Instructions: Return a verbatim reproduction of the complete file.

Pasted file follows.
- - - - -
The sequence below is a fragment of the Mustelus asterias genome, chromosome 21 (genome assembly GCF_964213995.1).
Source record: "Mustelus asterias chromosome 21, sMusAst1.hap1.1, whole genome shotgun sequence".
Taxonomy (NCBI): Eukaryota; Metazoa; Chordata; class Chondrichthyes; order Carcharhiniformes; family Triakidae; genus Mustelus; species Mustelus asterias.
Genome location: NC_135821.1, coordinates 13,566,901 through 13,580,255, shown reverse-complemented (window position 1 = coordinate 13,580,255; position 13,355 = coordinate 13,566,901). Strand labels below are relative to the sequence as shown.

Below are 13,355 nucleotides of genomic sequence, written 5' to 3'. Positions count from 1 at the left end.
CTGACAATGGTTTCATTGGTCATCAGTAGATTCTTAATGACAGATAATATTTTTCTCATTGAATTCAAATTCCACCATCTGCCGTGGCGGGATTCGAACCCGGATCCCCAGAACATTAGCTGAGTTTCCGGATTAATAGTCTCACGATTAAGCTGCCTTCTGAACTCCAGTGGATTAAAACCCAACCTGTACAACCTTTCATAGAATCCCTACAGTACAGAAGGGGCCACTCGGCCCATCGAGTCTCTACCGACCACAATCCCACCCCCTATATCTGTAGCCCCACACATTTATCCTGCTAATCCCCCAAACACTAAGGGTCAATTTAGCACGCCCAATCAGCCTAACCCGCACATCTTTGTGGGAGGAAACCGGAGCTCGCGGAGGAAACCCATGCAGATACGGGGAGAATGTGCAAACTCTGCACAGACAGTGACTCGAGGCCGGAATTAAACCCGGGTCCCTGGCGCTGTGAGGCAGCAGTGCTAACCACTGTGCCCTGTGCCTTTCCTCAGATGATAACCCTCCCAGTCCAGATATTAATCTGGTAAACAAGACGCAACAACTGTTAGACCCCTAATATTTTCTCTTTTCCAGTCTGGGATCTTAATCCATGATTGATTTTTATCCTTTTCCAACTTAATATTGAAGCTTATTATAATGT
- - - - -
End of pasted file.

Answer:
The sequence below is a fragment of the Mustelus asterias genome, chromosome 21 (genome assembly GCF_964213995.1).
Source record: "Mustelus asterias chromosome 21, sMusAst1.hap1.1, whole genome shotgun sequence".
Taxonomy (NCBI): Eukaryota; Metazoa; Chordata; class Chondrichthyes; order Carcharhiniformes; family Triakidae; genus Mustelus; species Mustelus asterias.
Genome location: NC_135821.1, coordinates 13,566,901 through 13,580,255, shown reverse-complemented (window position 1 = coordinate 13,580,255; position 13,355 = coordinate 13,566,901). Strand labels below are relative to the sequence as shown.

Below are 13,355 nucleotides of genomic sequence, written 5' to 3'. Positions count from 1 at the left end.
CTGACAATGGTTTCATTGGTCATCAGTAGATTCTTAATGACAGATAATATTTTTCTCATTGAATTCAAATTCCACCATCTGCCGTGGCGGGATTCGAACCCGGATCCCCAGAACATTAGCTGAGTTTCCGGATTAATAGTCTCACGATTAAGCTGCCTTCTGAACTCCAGTGGATTAAAACCCAACCTGTACAACCTTTCATAGAATCCCTACAGTACAGAAGGGGCCACTCGGCCCATCGAGTCTCTACCGACCACAATCCCACCCCCTATATCTGTAGCCCCACACATTTATCCTGCTAATCCCCCAAACACTAAGGGTCAATTTAGCACGCCCAATCAGCCTAACCCGCACATCTTTGTGGGAGGAAACCGGAGCTCGCGGAGGAAACCCATGCAGATACGGGGAGAATGTGCAAACTCTGCACAGACAGTGACTCGAGGCCGGAATTAAACCCGGGTCCCTGGCGCTGTGAGGCAGCAGTGCTAACCACTGTGCCCTGTGCCTTTCCTCAGATGATAACCCTCCCAGTCCAGATATTAATCTGGTAAACAAGACGCAACAACTGTTAGACCCCTAATATTTTCTCTTTTCCAGTCTGGGATCTTAATCCATGATTGATTTTTATCCTTTTCCAACTTAATATTGAAGCTTATTATAATGT